In their latest report, the Intergovernmental Panel on Climate Change expressed low confidence in satellite-based estimates of trends in marine primary production, citing the insufficient length of the time series as well as the lack of independent validation methods. Independent validation of basin-scale primary production estimates is compromised since all available in situ data from photosynthesis-irradiance measurements and all remotely-sensed data on chlorophyll concentration and available light are used for the modelling of primary production. Independent, concurrent, in situ, daily, water-column primary production measurements are not sufficient in numbers or in geographic distribution, for a global validation. Moreover, indirect methods of validation, such as the comparison with bulk property estimates, are compromised by incompatibility of time scales and representation of different components of primary production (gross vs. net production or new production or export production). In this study, we address the uncertainty in satellite-based primary production estimates by assessing the errors inherent to the calculation, in which each element of the calculation is considered separately. This method closely follows the validation approach described in the Guide to the expression of Uncertainty in Measurement (GUM). We assess the error in each of the input quantities to the primary production model (biomass, photosynthetic parameters and light) and propagate the errors through the model to obtain the uncertainty in primary production. By doing this on a pixel-by-pixel basis, we can address the uncertainties in primary production at regional scales and pinpoint regions where more in situ and remote-sensing data is needed to improve the confidence in satellite-based estimates of trends in marine primary production.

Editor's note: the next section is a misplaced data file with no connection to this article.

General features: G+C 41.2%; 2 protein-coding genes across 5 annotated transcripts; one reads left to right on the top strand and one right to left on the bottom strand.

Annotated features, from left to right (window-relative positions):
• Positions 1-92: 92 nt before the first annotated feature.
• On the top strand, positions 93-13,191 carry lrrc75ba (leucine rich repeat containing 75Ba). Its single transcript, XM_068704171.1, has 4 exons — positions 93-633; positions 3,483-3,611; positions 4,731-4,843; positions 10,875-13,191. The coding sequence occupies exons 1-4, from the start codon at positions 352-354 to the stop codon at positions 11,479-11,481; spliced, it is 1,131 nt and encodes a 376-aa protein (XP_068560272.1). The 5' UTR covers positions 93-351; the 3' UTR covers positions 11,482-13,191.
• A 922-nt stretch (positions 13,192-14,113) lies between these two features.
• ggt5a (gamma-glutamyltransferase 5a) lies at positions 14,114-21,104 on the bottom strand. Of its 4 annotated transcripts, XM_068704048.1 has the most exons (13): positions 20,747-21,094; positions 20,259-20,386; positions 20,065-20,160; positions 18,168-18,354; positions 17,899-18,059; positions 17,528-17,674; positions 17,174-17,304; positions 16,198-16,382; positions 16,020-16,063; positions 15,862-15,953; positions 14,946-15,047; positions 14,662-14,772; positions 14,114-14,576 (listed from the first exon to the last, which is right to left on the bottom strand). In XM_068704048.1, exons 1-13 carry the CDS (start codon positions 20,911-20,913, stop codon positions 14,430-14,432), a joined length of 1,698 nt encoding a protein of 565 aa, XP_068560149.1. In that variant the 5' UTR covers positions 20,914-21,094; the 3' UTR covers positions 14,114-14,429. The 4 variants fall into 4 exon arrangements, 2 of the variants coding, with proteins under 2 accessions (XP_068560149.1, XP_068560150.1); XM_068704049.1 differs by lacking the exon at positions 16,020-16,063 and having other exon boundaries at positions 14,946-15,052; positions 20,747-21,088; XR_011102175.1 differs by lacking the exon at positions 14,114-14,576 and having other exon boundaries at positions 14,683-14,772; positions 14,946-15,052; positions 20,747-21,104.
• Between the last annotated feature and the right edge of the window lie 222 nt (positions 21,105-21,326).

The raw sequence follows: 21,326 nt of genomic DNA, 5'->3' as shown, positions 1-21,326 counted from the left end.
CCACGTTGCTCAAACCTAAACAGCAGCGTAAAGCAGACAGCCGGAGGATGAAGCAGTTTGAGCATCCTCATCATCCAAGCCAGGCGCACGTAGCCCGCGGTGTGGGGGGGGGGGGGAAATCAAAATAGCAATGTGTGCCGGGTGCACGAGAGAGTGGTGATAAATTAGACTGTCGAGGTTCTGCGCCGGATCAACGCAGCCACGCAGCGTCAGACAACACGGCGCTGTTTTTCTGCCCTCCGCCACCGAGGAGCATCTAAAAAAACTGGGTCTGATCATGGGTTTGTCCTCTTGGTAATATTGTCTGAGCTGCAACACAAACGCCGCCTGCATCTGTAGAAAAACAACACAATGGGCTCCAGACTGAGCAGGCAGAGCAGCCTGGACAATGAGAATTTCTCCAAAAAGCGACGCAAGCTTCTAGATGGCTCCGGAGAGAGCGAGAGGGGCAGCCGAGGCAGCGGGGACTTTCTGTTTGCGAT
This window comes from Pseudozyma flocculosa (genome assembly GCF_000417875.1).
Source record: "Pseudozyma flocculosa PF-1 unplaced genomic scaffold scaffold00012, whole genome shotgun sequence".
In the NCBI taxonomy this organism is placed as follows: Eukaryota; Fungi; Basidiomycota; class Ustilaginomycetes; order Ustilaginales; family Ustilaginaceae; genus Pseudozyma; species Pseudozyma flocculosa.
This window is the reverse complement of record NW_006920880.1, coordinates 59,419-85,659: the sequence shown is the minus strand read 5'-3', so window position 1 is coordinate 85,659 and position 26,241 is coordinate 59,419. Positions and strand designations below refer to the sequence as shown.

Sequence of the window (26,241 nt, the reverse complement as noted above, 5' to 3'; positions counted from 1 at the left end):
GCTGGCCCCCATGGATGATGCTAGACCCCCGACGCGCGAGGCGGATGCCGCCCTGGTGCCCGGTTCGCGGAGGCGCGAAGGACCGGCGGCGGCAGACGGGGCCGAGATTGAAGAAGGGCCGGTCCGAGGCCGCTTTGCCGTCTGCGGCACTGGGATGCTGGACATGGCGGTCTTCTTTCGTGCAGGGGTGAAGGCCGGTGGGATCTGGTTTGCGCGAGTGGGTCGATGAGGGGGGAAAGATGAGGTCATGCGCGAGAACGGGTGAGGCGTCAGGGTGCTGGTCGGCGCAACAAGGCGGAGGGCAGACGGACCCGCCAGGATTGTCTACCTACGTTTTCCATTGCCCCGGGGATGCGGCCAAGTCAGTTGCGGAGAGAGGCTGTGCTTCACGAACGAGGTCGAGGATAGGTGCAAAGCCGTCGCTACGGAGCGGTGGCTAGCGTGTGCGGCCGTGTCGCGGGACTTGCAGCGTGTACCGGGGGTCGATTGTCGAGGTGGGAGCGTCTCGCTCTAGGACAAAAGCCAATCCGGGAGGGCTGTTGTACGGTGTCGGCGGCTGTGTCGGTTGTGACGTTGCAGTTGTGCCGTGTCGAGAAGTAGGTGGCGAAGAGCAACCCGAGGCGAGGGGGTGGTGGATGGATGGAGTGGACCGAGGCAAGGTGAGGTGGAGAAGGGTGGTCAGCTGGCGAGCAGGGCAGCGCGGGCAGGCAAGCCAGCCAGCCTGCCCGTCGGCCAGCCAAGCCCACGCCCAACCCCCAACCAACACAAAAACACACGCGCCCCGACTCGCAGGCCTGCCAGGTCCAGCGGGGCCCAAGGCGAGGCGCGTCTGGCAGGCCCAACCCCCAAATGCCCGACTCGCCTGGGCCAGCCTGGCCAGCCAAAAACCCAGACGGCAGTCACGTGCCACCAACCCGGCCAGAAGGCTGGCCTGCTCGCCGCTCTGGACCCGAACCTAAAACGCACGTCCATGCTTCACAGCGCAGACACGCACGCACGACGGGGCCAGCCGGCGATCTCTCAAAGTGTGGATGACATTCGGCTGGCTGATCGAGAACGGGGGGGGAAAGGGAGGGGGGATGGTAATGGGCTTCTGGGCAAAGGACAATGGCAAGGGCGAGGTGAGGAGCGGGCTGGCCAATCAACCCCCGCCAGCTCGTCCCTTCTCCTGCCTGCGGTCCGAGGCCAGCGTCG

Authors: Kulk, Gemma (1); Sathyendranath, Shubha (1,2); Dingle, James (1); Jackson, Thomas (1)
Organisations: 1: Earth Observation Science and Applications, Plymouth Marine Laboratory, Prospect Place, The Hoe, Plymouth PL1 3DH, UK; 2: National Centre for Earth Observation, Plymouth Marine Laboratory, Prospect Place, The Hoe, Plymouth PL1 3DH, UK
Evaluation Of Ocean Colour Approaches For Estimating The Particulate Inorganic Carbon In The Oceans (ID: 193)
Presenting: Kong, Christina Eunjin

(Contribution ) (Contribution )